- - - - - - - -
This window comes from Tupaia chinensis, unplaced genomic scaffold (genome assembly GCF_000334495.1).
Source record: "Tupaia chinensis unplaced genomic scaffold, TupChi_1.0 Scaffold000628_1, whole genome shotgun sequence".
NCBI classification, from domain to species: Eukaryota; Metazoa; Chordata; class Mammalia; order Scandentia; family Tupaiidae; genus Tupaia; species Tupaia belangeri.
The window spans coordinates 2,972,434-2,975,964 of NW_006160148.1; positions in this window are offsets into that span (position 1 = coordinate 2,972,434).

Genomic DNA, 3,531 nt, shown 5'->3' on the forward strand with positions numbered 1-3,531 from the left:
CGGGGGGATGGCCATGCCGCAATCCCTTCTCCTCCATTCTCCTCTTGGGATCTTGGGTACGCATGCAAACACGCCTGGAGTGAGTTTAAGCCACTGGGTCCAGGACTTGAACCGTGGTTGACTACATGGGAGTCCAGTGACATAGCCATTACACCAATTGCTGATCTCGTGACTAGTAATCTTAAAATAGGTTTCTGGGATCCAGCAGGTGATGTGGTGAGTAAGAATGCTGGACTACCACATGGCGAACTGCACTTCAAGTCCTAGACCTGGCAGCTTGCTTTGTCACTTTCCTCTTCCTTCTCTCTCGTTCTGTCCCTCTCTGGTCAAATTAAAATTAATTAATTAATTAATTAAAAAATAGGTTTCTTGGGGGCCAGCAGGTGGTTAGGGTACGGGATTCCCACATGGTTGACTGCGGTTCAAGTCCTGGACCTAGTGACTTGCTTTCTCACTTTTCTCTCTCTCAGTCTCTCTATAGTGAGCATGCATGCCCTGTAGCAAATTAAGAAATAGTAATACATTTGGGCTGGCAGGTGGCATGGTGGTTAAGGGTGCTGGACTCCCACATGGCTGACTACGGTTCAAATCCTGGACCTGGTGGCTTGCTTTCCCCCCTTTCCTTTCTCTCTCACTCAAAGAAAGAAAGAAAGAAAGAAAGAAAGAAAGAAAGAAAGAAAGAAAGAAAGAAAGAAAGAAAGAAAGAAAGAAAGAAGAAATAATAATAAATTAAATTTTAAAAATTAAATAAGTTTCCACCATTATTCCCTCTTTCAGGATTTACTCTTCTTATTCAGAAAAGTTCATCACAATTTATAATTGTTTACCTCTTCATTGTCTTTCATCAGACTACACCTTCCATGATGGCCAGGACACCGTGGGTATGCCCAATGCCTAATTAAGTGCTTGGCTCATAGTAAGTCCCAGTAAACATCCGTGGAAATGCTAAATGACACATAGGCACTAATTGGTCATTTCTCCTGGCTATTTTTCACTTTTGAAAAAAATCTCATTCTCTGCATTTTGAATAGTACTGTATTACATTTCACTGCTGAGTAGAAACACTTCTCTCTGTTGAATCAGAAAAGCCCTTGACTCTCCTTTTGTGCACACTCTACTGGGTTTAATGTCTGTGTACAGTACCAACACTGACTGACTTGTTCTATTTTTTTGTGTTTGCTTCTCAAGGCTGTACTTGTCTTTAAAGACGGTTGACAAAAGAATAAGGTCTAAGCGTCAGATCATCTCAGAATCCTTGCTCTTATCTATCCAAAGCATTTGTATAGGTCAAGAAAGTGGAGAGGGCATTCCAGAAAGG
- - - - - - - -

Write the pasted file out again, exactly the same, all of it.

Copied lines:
This window comes from Tupaia chinensis, unplaced genomic scaffold (genome assembly GCF_000334495.1).
Source record: "Tupaia chinensis unplaced genomic scaffold, TupChi_1.0 Scaffold000628_1, whole genome shotgun sequence".
NCBI classification, from domain to species: Eukaryota; Metazoa; Chordata; class Mammalia; order Scandentia; family Tupaiidae; genus Tupaia; species Tupaia belangeri.
The window spans coordinates 2,972,434-2,975,964 of NW_006160148.1; positions in this window are offsets into that span (position 1 = coordinate 2,972,434).

Genomic DNA, 3,531 nt, shown 5'->3' on the forward strand with positions numbered 1-3,531 from the left:
CGGGGGGATGGCCATGCCGCAATCCCTTCTCCTCCATTCTCCTCTTGGGATCTTGGGTACGCATGCAAACACGCCTGGAGTGAGTTTAAGCCACTGGGTCCAGGACTTGAACCGTGGTTGACTACATGGGAGTCCAGTGACATAGCCATTACACCAATTGCTGATCTCGTGACTAGTAATCTTAAAATAGGTTTCTGGGATCCAGCAGGTGATGTGGTGAGTAAGAATGCTGGACTACCACATGGCGAACTGCACTTCAAGTCCTAGACCTGGCAGCTTGCTTTGTCACTTTCCTCTTCCTTCTCTCTCGTTCTGTCCCTCTCTGGTCAAATTAAAATTAATTAATTAATTAATTAAAAAATAGGTTTCTTGGGGGCCAGCAGGTGGTTAGGGTACGGGATTCCCACATGGTTGACTGCGGTTCAAGTCCTGGACCTAGTGACTTGCTTTCTCACTTTTCTCTCTCTCAGTCTCTCTATAGTGAGCATGCATGCCCTGTAGCAAATTAAGAAATAGTAATACATTTGGGCTGGCAGGTGGCATGGTGGTTAAGGGTGCTGGACTCCCACATGGCTGACTACGGTTCAAATCCTGGACCTGGTGGCTTGCTTTCCCCCCTTTCCTTTCTCTCTCACTCAAAGAAAGAAAGAAAGAAAGAAAGAAAGAAAGAAAGAAAGAAAGAAAGAAAGAAAGAAAGAAAGAAAGAAAGAAAGAAGAAATAATAATAAATTAAATTTTAAAAATTAAATAAGTTTCCACCATTATTCCCTCTTTCAGGATTTACTCTTCTTATTCAGAAAAGTTCATCACAATTTATAATTGTTTACCTCTTCATTGTCTTTCATCAGACTACACCTTCCATGATGGCCAGGACACCGTGGGTATGCCCAATGCCTAATTAAGTGCTTGGCTCATAGTAAGTCCCAGTAAACATCCGTGGAAATGCTAAATGACACATAGGCACTAATTGGTCATTTCTCCTGGCTATTTTTCACTTTTGAAAAAAATCTCATTCTCTGCATTTTGAATAGTACTGTATTACATTTCACTGCTGAGTAGAAACACTTCTCTCTGTTGAATCAGAAAAGCCCTTGACTCTCCTTTTGTGCACACTCTACTGGGTTTAATGTCTGTGTACAGTACCAACACTGACTGACTTGTTCTATTTTTTTGTGTTTGCTTCTCAAGGCTGTACTTGTCTTTAAAGACGGTTGACAAAAGAATAAGGTCTAAGCGTCAGATCATCTCAGAATCCTTGCTCTTATCTATCCAAAGCATTTGTATAGGTCAAGAAAGTGGAGAGGGCATTCCAGAAAGG